According to al-Kalbi's Book of Idols, her shrine was under the guardianship of the Banū Attāb ibn Mālik of the Banu Thaqif.[16] She was also venerated by other Arab tribes, including the Quraysh, and their children would be named after the goddess, such as Zayd al-Lat and Taym al-Lat.[16]

Al-Lat is also mentioned in pre-Islamic Arab poetry, such as in al-Mutalammis' satire of Amr ibn Hind:[36]

Thou hast banished me for fear of lampoon and satire.
No! By Allat and all the sacred baetyls (ansab)
thou shalt not escape.

Relief of the Arabian goddesses Al-Lat, Manat, and al-Uzza from Hatra, 2nd century AD. Iraq Museum

A poem by the pre-Islamic monotheist Zayd ibn Amr mentions al-Lat, along with al-'Uzza and Hubal:[37]

Am I to worship one lord or a thousand?
If there are as many as you claim,
I renounce al-Lat and al-Uzza, both of them,
as any strong-minded person would.
I will not worship al-Uzza and her two daughters…
I will not worship Hubal, though he was our lord
in the days when I had little sense.

Al-Lat was also called as a daughter of Allah along with the other two chief goddesses al-'Uzza and Manat.[38][39][40][41] According to the Book of Idols, the Quraysh were to chant the following verses as they circumambulated the Kaaba:[42]

By al-Lat and al-'Uzza,
And Manat, the third idol besides.
Verily they are the gharaniq
Whose intercession is to be sought.

The word gharaniq was translated as "most exalted females" by Faris in his English translation of the Book of Idols, but he annotates this term in a footnote as "lit. Numidean cranes".[42]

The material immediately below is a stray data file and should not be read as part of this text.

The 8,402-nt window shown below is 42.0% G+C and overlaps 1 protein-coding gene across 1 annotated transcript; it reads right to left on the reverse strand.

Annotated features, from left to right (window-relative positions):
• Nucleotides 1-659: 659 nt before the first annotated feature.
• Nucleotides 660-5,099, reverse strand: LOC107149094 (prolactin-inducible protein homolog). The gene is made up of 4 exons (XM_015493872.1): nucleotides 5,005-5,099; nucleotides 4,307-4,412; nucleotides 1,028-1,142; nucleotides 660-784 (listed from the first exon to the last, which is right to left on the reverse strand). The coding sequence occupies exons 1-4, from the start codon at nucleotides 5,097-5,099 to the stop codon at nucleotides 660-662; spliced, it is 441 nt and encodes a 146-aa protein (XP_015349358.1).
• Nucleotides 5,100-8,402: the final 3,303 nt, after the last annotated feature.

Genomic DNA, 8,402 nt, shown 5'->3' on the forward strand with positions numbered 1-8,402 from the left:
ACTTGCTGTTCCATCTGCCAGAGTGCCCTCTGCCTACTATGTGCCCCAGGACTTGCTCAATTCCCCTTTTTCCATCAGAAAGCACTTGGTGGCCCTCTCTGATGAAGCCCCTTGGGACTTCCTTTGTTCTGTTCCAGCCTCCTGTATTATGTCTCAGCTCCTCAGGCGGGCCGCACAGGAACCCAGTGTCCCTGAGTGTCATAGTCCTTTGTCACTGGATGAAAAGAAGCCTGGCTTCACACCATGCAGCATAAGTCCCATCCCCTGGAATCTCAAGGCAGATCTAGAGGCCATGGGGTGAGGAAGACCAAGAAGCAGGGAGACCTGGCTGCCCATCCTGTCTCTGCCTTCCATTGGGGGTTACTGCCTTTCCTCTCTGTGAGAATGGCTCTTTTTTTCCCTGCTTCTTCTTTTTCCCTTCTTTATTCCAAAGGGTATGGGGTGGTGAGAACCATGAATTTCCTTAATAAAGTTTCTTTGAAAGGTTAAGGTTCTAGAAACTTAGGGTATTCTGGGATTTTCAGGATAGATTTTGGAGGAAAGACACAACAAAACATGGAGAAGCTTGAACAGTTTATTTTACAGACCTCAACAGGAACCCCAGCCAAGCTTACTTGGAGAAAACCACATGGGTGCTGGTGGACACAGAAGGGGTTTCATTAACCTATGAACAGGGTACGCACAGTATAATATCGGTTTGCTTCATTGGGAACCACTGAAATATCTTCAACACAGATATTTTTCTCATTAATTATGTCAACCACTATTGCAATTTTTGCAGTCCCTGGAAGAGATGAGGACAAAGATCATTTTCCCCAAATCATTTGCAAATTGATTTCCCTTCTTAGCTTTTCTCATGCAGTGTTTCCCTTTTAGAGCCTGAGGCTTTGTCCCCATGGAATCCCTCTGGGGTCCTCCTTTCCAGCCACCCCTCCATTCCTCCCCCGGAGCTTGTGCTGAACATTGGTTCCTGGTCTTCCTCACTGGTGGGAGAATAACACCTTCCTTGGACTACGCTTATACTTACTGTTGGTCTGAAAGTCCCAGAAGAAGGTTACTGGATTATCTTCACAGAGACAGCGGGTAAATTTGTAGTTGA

According to Islamic tradition, the shrine dedicated to al-Lat in Ta'if was demolished on the orders of Muhammad, during the Expedition of Abu Sufyan ibn Harb, in the same year as the Battle of Tabuk[34] (which occurred in October 630 AD).[43] The destruction of the cult image was a demand by Muhammad before he would allow any reconciliation to take place with the tribes of Ta'if, who were under his siege.[44] According to the Book of Idols, this occurred after the Banu Thaqif converted to Islam, and that her temple was "burnt to the ground".[36]

Quran and Satanic Verses incident[edit]

In the Quran, she is mentioned along with al-‘Uzza and Manat in Quran 53:19–22,[45] which became the subject of the alleged Satanic Verses incident,[46] an occasion on which the Islamic prophet Muhammad had mistaken the words of "satanic suggestion" for divine revelation.[47] Many different versions of the story existed (all traceable to one single narrator Muhammad ibn Ka'b, who was two generations removed from biographer Ibn Ishaq).[46] In its essential form, the story reports that during Muhammad's recitation of Surat An-Najm, when he reached the following verses:

Have you thought of al-Lāt and al-‘Uzzá
and Manāt, the third, the other?

Satan tempted him to utter the following line:[46]

These are the exalted gharāniq, whose intercession is hoped for. (In Arabic تلك الغرانيق العلى وإن شفاعتهن لترتجى.)

Following this, the angel Gabriel chastised Muhammad for uttering that line, and the verses were abrogated with a new revelation:[48]

Are yours the males and His the females? That were indeed an unfair division!

The majority of Muslim scholars have rejected the historicity of the incident on the basis of the theological doctrine of 'isma (prophetic infallibility i.e., divine protection of Muhammad from mistakes) and their weak isnads (chains of transmission).[47] Due to its defective chain of narration, the tradition of the Satanic Verses never made it into any of the canonical hadith compilations,[49] though reference and exegesis about the Verses appear in early histories, such as al-Tabari's Tārīkh ar-Rusul wal-Mulūk and Ibn Ishaq's Sīrat Rasūl Allāh (as reconstructed by Alfred Guillaume).[46]

The "Grinder" legend[edit]